The project investigators, working with domain experts in patient safety, identified topics well suited to teaching in a high fidelity medical simulation environment. The patient safety topics of most interest and potentially greatest impact for improved performance and cultural change were identified as the following: teamwork training, critical thinking and decision making, medical error disclosure, authority gradients and transitions in care. Medical simulation scenarios accompanied by traditional didactic materials for priority topics were developed, tested and implemented into GME education for a diverse group of medical and surgical specialties. Diverse external patient safety experts in specific high priority areas contributed didactic material to augment material created by the project. Additionally, this project was successful in combining its efforts and funding with internal funding through the investigators' institutional risk management department.
During the project period, the Lifespan Medical Simulation Center successfully served as an agent for change to increase cooperation among several medical specialties and to develop a multi-disciplinary curriculum for patient safety. Residencies involved in this project included Emergency Medicine, Pediatrics and Pediatric Emergency Medicine, Internal Medicine, Radiology and Trauma Surgery. Two particular areas of close collaboration included pediatric residents and internal medicine residents with a clinical focus on airway management, acute resuscitation skills and teamwork.
Participant surveys and performance data of residents and teams were collected and uniformly showed high levels of acceptance and satisfaction with simulation-based medical education. While measurement of actual improvement in patient outcomes was not possible, surrogate measures of performance were collected. In a program jointly supported by this project and the study site's risk management department, pediatric residents demonstrated improvement in crucial skills such as airway and resuscitation management, team performance and overall competency.
Dissemination of our material has been completed locally through web-hosting on the program site's simulation facility webpage. The project faculty has presented abstracts at various scientific meetings nationally and internationally; peer-reviewed manuscripts have been published, while materials have been submitted to the American Association of Medical Colleges case bank .
The Transportable Simulation-Based Training Curriculum is constructed as an introductory, modular, self-contained advanced medical simulation (SIM) curriculum focusing on patient safety and human factors in healthcare providers.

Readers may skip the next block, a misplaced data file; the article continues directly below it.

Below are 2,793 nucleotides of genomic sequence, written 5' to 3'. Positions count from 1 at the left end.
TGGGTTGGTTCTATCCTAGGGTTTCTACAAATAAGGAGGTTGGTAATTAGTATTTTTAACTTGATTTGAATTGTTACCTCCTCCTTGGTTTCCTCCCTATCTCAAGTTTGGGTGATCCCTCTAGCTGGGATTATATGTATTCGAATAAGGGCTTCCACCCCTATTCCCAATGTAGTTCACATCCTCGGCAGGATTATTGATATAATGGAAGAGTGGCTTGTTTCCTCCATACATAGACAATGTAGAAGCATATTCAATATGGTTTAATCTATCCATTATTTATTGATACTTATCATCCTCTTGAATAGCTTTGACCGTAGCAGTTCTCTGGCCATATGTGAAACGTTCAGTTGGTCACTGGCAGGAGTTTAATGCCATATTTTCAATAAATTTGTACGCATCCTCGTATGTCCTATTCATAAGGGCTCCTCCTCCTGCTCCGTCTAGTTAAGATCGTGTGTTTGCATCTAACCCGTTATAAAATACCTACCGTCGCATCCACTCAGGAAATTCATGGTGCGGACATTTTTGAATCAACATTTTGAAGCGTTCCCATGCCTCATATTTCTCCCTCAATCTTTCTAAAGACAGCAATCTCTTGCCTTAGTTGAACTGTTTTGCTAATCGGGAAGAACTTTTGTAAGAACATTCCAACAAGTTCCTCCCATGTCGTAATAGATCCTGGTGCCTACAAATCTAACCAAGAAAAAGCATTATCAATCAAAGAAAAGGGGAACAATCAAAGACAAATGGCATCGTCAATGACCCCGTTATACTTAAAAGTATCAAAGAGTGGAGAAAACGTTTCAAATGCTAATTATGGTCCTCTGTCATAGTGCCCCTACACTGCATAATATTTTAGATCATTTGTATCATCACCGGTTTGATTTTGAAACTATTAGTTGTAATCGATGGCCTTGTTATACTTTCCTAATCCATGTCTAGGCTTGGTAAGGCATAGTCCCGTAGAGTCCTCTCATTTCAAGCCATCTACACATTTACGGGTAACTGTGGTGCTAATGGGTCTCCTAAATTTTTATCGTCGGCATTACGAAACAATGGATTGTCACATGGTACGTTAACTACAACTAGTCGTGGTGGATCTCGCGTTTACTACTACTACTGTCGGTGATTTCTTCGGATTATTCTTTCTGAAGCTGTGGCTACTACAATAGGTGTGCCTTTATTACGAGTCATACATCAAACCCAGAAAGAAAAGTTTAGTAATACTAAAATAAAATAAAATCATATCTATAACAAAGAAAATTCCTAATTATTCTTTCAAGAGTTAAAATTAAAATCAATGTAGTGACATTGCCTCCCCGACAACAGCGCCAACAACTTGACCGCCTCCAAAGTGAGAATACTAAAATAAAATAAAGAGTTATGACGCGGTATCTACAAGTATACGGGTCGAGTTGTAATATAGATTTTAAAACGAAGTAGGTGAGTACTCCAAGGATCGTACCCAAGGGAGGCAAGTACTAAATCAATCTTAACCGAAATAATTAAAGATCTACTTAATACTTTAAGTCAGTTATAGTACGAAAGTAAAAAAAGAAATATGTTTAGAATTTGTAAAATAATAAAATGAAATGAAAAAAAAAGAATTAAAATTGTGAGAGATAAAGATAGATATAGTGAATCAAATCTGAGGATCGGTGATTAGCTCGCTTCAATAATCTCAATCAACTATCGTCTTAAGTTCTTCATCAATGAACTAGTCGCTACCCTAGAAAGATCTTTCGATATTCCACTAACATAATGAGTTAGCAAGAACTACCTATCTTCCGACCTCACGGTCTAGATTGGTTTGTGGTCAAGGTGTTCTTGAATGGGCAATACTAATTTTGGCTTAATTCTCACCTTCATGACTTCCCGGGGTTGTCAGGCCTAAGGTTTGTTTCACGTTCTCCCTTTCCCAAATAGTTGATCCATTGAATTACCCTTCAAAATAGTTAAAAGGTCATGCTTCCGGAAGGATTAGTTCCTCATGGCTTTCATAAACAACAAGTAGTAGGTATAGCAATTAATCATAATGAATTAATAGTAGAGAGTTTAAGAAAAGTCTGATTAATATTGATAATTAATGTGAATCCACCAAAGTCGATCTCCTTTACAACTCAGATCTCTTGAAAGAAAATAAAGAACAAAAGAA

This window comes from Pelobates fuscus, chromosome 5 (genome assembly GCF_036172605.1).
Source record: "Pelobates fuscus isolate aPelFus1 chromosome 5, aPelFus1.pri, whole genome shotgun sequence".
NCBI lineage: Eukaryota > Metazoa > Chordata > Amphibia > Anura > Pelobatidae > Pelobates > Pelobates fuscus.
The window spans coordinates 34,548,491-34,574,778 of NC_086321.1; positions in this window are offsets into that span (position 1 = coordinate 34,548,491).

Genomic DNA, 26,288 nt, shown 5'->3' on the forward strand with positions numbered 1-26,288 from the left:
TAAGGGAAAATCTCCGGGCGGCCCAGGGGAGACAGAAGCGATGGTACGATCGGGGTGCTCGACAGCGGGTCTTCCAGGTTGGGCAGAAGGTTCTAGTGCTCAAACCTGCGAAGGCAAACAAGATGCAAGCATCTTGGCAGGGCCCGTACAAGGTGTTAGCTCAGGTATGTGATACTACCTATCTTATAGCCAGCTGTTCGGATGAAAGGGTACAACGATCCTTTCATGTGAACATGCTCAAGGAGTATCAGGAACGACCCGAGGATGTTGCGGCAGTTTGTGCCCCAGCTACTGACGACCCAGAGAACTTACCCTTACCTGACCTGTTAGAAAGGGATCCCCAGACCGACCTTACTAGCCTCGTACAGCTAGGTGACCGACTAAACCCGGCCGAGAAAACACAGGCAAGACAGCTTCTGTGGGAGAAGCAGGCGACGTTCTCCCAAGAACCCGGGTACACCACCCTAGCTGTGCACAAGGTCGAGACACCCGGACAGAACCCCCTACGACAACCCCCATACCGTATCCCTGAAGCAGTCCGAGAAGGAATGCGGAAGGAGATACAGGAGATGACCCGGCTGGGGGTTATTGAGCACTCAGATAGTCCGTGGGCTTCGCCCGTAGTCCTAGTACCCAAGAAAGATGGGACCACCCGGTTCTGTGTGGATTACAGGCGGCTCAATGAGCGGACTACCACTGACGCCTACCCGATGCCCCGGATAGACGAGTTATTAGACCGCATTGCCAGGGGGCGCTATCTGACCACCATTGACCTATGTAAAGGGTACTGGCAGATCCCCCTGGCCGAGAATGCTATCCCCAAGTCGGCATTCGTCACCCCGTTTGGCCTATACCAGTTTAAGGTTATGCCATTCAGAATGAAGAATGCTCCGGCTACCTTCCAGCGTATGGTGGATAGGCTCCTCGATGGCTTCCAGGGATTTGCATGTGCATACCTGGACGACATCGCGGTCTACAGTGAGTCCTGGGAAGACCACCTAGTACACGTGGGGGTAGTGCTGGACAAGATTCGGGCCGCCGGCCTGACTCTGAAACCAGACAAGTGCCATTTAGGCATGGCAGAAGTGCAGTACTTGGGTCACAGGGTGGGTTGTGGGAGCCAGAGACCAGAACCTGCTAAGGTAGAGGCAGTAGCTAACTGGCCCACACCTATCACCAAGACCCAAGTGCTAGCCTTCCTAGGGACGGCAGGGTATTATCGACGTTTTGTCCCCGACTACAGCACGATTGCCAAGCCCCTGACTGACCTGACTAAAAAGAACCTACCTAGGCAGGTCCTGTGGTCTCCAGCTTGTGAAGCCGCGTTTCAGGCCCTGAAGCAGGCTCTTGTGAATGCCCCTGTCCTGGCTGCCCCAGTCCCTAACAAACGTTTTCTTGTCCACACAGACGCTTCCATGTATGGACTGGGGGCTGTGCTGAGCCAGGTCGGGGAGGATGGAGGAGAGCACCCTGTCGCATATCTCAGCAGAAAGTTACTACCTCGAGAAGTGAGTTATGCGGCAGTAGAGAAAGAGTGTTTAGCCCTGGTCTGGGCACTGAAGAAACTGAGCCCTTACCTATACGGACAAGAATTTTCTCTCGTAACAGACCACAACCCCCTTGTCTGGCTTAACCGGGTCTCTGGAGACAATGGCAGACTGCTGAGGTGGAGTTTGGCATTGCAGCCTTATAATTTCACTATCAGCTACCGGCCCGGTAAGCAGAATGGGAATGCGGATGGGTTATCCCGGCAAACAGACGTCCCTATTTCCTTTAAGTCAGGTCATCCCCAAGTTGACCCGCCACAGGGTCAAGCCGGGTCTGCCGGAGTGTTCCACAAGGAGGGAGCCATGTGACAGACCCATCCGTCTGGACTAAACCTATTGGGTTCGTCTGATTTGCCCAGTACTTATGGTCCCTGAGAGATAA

Component modules cover the following areas: Cognitive Error, Teamwork and Communication, Authority Gradient and Cultural Change, and Transitions in Patient Care. These elements have been repeatedly determined to contribute significantly to preventable medical error- the included modules are designed to educate and to evaluate healthcare providers of all levels in these critical patient safety issues.
- Critical Thinking and Decision Making
This module provides a PowerPoint slideshow and simulation case to illustrate select principles of clinical decision making and the cognitive biases to which clinicians are vulnerable.
- Teamwork and Leadership Training for Crisis Management
This module contains a PowerPoint slideshow and simulation case to illustrate the basic concepts of teamwork and its impact on improved performance and patient safety.
- Medical Error Disclosure
This module features a PowerPoint slideshow and simulation case to illustrate the fundamentals of medical error disclosure and how improved communication with patients will help foster the transformation of our medical culture.
- Transitions in Patient Care
This module contains a PowerPoint slideshow and simulation case to illustrate the basic concepts of transitions in care of patients between health care providers and the potential for threats and opportunities for recovery which arise on a daily basis.
The curriculum identifies certain ACGME-designated competency domains as being amenable to assessment by SIM. Separately, probe instruments meant to evaluate learner retention of module teaching points and to serve in larger-scale validation studies are specified. The curriculum presents these competency domains and investigative probes within each module SIM case.
Through participation in the learning exercises, the project attempts to promote and to ingrain a culture of safety in the participants. The modules have been compiled into a stand-alone package for dissemination as a ready reference and for future collaborative research efforts.